The upcoming months can be the best to try Park waters. The number of tourist-anglers is down, insect pests are decreasing, and more comfortable weather is coming. Terrestrial insects and caddisflies will be active for weeks to come, the fall mayfly emergence (BWOs, mahogany duns, Slough Creek green drakes) will take hold, and streamer fishing will become increasingly productive. Get in touch with us for “where to fish” information, flies, equipment, and strategies for the fall season.
A good shot of cooler weather will make fish more active. All it take is some time in September!
Hopper and ant action on most streams goes on. As we cool off and gulper action and that from spruce moths begins to decrease, begin thinking BWOs and streamers.
As we cool during September some of these will see less insect activity, but the larger ones such as the Teton, Blackfoot, Greys, Portneuf, Warm and Fall rivers, creeks including Robinson, Big Elk, the Salt River tribs and Palisades will remain good choices because of BWO, mahogany dun, caddis, cranefly, and terrestrial insect activity. On any of these streams hosting brown trout, streamers will become important.
With 350 cfs coming out of Mackay Dam, the river is wadeable with caution. Trico and midge activity is present, and terrestrial patterns will produce. As we go through September look for flow out of the dam to decrease and for BWOs to become important.
The Snake River should now be considered a destination during through November. With dropping flows and seasonal cooling fish are not only more active, but more approachable. The river from Blackfoot to American Falls Reservoir is hosting record sized rainbows coming out of the reservoir. Streamers, wooly bugger and San Juan types fished deeply as possible give the best chance to encounter them. Within the next few days, if not already, the snowflake dun hatch will attract trout in the same reach of river. Look for BWO activity throughout on overcast days, and terrestrial patterns will be effective for several weeks to come. We have word of a 29-inch cutthroat being caught just below Am. Falls Dam on a fly. So don’t overlook that part of the river! To get more information on this great seasonal fishery get in touch with us or stop in.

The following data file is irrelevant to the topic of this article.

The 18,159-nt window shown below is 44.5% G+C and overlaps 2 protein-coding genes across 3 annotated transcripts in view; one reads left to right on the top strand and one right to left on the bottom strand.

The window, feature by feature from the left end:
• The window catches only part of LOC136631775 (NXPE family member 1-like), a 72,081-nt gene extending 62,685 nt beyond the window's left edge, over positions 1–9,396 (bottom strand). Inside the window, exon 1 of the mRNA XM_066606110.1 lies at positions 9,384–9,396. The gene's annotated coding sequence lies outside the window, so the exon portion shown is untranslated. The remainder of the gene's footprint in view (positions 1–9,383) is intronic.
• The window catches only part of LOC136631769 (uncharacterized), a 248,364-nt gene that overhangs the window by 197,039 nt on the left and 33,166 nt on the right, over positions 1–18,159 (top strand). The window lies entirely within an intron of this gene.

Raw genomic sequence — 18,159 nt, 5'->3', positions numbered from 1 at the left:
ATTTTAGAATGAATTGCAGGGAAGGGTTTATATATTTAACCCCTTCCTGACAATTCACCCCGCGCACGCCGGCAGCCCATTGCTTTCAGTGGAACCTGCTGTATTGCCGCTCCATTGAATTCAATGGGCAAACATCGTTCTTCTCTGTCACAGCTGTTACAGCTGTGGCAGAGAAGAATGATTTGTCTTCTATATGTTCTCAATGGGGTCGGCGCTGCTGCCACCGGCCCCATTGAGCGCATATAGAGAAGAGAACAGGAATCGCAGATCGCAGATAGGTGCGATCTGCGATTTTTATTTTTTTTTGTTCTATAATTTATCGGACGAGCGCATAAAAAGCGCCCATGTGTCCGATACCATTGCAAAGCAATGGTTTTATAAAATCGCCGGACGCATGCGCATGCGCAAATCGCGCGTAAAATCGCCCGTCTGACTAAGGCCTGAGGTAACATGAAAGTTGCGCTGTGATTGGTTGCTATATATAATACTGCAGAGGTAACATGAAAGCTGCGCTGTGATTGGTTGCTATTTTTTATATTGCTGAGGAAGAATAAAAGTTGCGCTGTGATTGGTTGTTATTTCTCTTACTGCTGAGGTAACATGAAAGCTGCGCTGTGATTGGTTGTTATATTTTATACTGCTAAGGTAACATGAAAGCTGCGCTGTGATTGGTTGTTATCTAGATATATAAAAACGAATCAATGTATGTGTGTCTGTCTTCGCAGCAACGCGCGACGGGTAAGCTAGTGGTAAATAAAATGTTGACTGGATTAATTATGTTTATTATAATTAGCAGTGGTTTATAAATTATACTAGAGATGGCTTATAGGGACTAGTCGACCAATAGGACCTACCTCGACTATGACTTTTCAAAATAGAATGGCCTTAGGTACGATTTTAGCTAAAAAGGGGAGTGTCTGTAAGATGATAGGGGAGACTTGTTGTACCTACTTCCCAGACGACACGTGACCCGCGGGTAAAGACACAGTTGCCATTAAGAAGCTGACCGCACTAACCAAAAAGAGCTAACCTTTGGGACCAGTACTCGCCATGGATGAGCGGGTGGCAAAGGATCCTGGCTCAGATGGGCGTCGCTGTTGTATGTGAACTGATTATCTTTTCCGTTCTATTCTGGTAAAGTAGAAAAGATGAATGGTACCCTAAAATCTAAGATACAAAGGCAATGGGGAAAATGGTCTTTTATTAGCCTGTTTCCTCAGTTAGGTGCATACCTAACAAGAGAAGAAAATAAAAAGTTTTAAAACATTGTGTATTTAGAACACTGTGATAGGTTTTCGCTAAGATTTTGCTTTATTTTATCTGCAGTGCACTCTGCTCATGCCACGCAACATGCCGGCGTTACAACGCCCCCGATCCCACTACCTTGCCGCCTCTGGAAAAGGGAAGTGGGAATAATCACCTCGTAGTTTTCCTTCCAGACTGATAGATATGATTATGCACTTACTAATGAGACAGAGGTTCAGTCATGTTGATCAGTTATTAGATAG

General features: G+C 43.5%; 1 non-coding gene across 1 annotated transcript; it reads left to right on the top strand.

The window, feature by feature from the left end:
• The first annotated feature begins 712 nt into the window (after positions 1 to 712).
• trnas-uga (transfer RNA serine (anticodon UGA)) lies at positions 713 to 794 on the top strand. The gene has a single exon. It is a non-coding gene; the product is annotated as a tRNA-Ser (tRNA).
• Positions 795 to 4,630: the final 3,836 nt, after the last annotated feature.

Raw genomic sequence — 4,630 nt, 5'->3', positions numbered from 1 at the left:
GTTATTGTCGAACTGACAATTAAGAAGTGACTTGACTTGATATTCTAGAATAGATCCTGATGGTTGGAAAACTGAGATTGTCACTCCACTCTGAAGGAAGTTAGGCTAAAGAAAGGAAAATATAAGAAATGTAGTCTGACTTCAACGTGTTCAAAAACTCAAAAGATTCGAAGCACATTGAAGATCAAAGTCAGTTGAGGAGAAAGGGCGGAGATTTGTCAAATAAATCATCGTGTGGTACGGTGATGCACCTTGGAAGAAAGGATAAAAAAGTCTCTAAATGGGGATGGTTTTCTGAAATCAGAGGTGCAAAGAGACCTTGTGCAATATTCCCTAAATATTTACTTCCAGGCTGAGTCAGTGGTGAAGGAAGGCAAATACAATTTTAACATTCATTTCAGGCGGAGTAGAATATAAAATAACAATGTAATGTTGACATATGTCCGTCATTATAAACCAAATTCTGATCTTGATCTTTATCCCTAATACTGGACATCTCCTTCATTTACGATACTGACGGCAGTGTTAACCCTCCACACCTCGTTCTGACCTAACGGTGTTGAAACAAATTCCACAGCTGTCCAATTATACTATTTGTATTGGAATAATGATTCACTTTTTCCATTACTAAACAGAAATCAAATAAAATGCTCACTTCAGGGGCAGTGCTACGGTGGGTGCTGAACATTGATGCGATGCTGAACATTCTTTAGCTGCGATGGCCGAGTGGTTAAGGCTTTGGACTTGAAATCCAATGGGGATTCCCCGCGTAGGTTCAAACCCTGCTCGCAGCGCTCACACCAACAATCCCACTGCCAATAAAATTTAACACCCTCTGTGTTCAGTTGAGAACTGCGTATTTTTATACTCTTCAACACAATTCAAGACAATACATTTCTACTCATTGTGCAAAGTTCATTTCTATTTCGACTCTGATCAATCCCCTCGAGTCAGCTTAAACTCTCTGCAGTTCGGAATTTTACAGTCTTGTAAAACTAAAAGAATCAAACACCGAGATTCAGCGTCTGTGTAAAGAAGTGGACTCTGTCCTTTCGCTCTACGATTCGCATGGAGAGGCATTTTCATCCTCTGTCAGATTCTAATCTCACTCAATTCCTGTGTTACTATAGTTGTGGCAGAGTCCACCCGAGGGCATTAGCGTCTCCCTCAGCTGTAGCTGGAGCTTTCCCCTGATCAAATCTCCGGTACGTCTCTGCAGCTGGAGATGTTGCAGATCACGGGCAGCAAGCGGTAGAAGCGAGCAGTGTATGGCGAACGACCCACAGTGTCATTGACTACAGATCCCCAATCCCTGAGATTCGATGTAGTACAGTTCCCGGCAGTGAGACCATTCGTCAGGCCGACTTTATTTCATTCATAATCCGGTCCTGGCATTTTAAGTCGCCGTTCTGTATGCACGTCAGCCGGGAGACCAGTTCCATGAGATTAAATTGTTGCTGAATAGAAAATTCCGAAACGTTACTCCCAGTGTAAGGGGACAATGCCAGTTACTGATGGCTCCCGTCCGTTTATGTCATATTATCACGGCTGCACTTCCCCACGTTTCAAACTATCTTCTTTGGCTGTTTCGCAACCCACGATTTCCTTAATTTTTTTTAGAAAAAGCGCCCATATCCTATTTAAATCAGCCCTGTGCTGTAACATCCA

Fishing has been really spotty here, but as we cool during September action will pick up. As we hear of improvements, we will post them here.
Kiss August, 2009 good-bye, and look for the river to host more action as we begin to cool off through September. Evenings and early mornings remain the best times to be on the river until later in September. Streamers will become increasingly important on the lower river when looking for action. So will BWO life cycle patterns. Also for the next month terrestrial patterns will be good choices anywhere on the river.
This is the time of year when cloudy and stormy days will begin producing BWO hatches up & down the river. The flow out of Palisades Dam dropped 800 cfs last Thursday evening. This means riffles will get more light which along with good water temperature will promote insect activity there. With a good chance of cloudy weather for Labor Day weekend, be ready for BWOs emerging from riffles, especially if we have rainy weather. So make sure BWO life cycle patterns are in your fly box. Meanwhile chernobyl and hopper patterns pitched back towards banks and the same done with streamers during evenings will bring action.
The flow dropped last night about 800 cfs down to 8400 cfs. Continue to look for good hatches of Pale Morning Duns during the day. With the bright days we are having I don’t think we’ll see the Blue Wing Olives out like we saw this past weekend in the rain.The blue wings will be more consistent later when the weather really cools off. They’ll be joined be mahogany duns.
The warmer weather should keep the evening caddis hatch going. Its starts around 7 pm. When it gets too dark to see your dry fly swing a caddis pupa, sandy mite or small renegade through the riffles.